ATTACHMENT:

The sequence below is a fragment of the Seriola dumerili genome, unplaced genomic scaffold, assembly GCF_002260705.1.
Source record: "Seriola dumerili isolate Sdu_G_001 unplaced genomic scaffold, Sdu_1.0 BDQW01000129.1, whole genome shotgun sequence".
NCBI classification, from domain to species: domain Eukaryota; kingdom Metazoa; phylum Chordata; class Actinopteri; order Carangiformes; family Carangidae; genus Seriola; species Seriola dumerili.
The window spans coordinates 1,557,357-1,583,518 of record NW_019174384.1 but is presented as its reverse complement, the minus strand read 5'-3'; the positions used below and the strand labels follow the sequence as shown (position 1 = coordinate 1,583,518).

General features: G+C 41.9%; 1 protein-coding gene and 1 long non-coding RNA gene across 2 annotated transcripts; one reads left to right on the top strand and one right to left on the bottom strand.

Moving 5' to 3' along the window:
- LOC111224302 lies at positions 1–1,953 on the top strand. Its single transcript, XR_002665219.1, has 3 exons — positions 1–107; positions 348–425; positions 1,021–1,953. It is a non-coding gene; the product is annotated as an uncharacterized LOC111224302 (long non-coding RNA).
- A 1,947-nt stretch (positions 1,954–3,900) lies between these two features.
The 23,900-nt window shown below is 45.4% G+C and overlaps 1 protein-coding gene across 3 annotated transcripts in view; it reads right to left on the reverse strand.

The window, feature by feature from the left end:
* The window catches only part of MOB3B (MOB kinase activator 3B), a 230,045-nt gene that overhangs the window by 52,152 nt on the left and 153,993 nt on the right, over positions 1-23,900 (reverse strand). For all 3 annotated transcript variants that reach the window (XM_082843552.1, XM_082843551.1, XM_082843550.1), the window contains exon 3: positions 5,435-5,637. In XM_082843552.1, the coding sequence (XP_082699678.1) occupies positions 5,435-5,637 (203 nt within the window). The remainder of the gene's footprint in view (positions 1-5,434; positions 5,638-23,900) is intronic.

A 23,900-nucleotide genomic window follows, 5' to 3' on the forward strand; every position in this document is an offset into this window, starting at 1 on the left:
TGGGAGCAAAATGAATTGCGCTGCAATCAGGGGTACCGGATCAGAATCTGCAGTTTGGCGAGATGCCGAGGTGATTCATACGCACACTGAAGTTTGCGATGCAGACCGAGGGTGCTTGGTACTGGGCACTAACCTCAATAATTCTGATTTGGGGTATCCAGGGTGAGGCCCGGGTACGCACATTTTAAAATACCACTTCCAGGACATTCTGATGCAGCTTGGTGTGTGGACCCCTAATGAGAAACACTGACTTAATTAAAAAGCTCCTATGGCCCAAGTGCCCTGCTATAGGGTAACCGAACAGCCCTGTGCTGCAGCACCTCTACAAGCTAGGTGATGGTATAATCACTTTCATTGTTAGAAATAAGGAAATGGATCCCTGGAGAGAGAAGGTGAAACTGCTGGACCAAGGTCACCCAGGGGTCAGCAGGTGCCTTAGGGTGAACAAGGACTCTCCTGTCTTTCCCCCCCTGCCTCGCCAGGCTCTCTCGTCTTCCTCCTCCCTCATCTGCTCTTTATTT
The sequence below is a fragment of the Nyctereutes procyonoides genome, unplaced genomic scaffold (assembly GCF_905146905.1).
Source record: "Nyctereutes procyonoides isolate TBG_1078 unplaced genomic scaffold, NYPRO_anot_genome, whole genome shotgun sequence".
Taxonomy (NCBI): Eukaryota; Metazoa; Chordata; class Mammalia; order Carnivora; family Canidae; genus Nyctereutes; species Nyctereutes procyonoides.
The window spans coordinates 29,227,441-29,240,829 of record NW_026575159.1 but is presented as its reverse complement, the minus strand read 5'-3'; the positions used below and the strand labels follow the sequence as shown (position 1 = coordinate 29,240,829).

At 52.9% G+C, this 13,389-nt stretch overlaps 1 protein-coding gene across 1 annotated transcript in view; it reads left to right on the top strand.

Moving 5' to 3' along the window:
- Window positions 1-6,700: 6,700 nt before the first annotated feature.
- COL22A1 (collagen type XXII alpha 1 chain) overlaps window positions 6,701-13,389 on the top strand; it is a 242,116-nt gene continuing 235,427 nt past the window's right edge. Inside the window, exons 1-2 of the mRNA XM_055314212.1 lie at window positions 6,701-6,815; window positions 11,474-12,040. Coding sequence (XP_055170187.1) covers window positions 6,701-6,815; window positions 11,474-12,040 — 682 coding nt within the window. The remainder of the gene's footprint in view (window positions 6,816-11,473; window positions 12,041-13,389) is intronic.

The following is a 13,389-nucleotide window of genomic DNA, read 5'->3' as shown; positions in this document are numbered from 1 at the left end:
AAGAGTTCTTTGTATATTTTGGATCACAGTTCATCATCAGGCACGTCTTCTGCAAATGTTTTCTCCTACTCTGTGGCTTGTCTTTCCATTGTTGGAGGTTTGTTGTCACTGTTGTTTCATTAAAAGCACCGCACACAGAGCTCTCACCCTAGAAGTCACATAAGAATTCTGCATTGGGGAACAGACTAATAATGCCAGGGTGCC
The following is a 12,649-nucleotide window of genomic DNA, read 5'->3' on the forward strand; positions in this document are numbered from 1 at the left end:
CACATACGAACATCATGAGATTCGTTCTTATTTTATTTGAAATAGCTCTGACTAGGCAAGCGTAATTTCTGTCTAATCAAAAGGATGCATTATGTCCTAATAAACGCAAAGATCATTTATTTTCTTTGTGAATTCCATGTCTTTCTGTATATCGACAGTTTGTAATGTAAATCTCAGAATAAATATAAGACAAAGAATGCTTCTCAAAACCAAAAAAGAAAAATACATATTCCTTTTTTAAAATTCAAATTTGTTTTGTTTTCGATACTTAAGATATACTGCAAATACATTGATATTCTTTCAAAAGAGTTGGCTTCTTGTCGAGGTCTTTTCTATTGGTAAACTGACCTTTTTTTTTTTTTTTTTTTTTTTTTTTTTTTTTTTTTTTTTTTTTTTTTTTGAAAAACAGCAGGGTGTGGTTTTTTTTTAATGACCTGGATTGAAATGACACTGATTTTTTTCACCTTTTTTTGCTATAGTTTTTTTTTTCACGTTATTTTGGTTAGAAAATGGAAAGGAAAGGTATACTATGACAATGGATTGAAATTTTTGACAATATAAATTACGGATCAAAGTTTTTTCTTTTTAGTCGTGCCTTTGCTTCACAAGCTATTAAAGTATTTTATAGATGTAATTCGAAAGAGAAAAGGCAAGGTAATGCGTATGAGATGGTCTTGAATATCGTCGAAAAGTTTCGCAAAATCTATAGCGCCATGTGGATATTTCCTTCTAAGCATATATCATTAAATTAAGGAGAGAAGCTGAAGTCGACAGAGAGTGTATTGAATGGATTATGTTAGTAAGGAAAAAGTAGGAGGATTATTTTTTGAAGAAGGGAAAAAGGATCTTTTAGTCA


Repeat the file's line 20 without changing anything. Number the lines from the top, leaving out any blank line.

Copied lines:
- Window positions 1-6,700: 6,700 nt before the first annotated feature.